Whether it is cooked as my mother’s prized polenta or your uncle’s ideal breakfast cereal to pump up his iron intake, the real deal about farina hasn’t been that known even up to this day. From the basic query “what is farina?” to the often confounding “how does it differ from “Cream of Wheat?” this bland-tasting form of milled wheat, made from cereal grains, can go more versatile such as the Blueberry Almond Farina Muffins and the Farina Bread.
Before you go over the numerous recipes and dishes in which farina is significantly a part of, it is essential that we cover first what farina is and what its uses are. We’ll also differentiate farina from terms that are commonly associated to it like semolina. We’ll also touch on the health benefits of farina which will surprise most of you as to how potent these ground whole-wheat kernels are.
Farina is a form of milled wheat that is often used to prepare hot cereal for breakfast. It’s made from the germ and endosperm of the grain that is then milled to a fine granular consistency. Upon sifting, a carbohydrate-filled food is produced.
When farina is enriched, it is considered as one of the best sources of dietary iron that is available. So, if you are into vegetarian diets, you might want to look into the wonders of farina and try it. Most of the brands that offer farina contain as much as 50 percent of the recommended daily value: which in this case is in a single 120-calorie serving.
Farina also contains gluten and should be not suitable for those who are on a strict gluten-free diet. Known substitutions for farina are the cream of buckwheat or a hot rice cereal.
Due to its bland taste, the cereal that is produced is often mixed maple, honey, cinnamon and even fruits or variations of these and other items. Three of the more popular brand names of the breakfast cereal are Farina Mills, Malt-O-Meal and Cream of Wheat.
Here is a simple video on how to make “Farina” or “Cream of Wheat”.
Different Uses Of Farina
Farina can be cooked like the Italian dish polenta or as a toasted cassava flour mixture or farofa. Also, if you fear your doughs sticking to baking surfaces due to the baking process, farina is known to prevent this from happening. It can also be used as a thickening agent for puddings and can occasionally substitute for part of the wheat flour in baking.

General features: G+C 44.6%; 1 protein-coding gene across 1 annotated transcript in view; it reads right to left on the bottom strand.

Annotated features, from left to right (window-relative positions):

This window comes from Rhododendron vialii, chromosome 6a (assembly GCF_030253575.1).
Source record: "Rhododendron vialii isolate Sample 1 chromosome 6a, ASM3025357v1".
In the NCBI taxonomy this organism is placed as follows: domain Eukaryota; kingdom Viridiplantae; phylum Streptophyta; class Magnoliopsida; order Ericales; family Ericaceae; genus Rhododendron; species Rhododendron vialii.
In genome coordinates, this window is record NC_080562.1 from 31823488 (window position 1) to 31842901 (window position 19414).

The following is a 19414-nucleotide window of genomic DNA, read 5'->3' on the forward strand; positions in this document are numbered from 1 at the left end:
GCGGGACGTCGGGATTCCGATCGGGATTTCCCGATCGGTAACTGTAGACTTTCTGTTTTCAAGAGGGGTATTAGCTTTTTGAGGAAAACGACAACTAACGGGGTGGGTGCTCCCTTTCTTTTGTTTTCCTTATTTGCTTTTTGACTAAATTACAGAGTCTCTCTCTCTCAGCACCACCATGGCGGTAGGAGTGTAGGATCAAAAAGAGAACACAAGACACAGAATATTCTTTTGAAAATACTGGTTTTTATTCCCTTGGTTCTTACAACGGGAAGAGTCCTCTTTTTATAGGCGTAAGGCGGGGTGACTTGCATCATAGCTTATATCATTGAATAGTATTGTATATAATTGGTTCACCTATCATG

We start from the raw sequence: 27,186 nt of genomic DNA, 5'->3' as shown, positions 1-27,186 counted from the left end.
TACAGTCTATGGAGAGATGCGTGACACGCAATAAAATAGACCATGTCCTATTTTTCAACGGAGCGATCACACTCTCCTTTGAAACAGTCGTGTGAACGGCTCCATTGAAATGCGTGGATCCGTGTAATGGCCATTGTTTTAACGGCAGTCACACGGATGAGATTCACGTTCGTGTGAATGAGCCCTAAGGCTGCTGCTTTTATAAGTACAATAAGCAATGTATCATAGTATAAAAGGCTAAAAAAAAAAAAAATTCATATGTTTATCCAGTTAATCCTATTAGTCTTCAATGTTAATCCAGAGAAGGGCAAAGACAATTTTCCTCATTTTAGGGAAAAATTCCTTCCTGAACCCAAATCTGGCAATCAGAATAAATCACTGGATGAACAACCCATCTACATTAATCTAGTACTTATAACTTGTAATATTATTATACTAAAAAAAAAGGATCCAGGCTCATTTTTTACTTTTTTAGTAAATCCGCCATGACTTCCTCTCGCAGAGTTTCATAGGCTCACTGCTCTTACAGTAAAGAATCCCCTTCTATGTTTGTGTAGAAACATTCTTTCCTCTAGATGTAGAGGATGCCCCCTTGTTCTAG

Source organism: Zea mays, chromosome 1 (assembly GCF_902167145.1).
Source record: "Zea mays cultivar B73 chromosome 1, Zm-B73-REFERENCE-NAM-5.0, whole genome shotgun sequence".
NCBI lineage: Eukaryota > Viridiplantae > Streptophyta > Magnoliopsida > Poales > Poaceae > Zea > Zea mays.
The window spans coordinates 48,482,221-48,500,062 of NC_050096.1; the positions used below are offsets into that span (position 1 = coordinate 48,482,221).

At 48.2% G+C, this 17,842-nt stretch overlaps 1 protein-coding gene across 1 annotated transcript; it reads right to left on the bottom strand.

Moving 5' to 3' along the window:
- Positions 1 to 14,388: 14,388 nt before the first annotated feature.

Health Benefits Of Farina
My grandmother, who loves to eat farina with nonfat milk, has always tried to coax me into taking one. She believes that it is one of those few worthy, healthy options for breakfast. As such, I have found out that the benefits of farina are not just a myth but rather an abundant one.
Farina is filled with calcium carbonate. In a serving with 3 tablespoons of dry “Cream of Wheat,” it can provide 235 milligrams of calcium. Couple that serving with a cup of nonfat milk and that ups it to 551 milligrams. Now, the mystery is solved as to why my grandmother is such a voracious farina consumer.
As farina is enriched with ferric phosphate, you can never go wrong with it if you are needing iron in your body. It supplies 11 milligrams of iron just in one serving. However, I recommend you to check and know what your dietary reference intake should be before deciding to snack on it.
3. Protein And Carbohydrate
Cream of Wheat is known to be as a good source of natural, whole-wheat carbohydrate. It is made from the endosperm, which is the center of the kernel that would fuel the growing grain if it is planted. As the largest part of the kernel, it houses voluminous amounts of proteins, carbohydrates, vitamins and minerals.
If you ever feel like strengthening your nerves or just boosting your mood, farina is a healthy source of B-vitamins. It is filled with niacin amide, thiamine, along riboflavin and folic acid. Meanwhile, these B-vitamins then convert carbohydrates into glucose that aids in fueling your body.
Note: If you want to beef up the fiber of Cream of Wheat, simply add a teaspoon of bran. On my end, I always give it a dash of toasted wheat germ on its top for a nutty flavor. Also, this is a tip for those who want more B-vitamins in their breakfast.
I also use soy milk or almond milk instead of nonfat milk to perk up my protein intake.
Difference Between Farina And “Cream Of Wheat”
As you noticed in the course of our discussion, I have used the terms farina and “Cream of Wheat” interchangeably. Both of them are essentially the same as they consist of the endosperm, but if one might really set one apart, the endosperm from the latter is grounded more than the former to create a smoother cereal. Also, the “Cream of Wheat” does contain wheat germ and disodium phosphate.
Difference Between Farina And Semolina
Durum or durum semolina is a purified milling of hard wheat that is used in making pasta. On the other hand, farina is a soft wheat semolina that is widely used in making a hot breakfast cereal. Semolina often produces yellow flour that is rich in protein while farina is distinctly yet slightly off-white in color.
Farina may be vexing at first but once you are able to go over its content and benefits, sifting it from its counterparts such as semolina and the trademarked “Cream of White” may no longer be difficult.
The same couldn’t be said though with farina’s benefits on our body. It is no doubt a rich source of iron, calcium and B-vitamins which for some is already a hotbed of nutrition in itself. However, it should be taken into consideration that farina is a gluten-toting milled wheat and should be taken by those who are under a gluten-free diet.
If have something to share about the wonders of farina, let us hear your thoughts and experiences by sounding your comments below!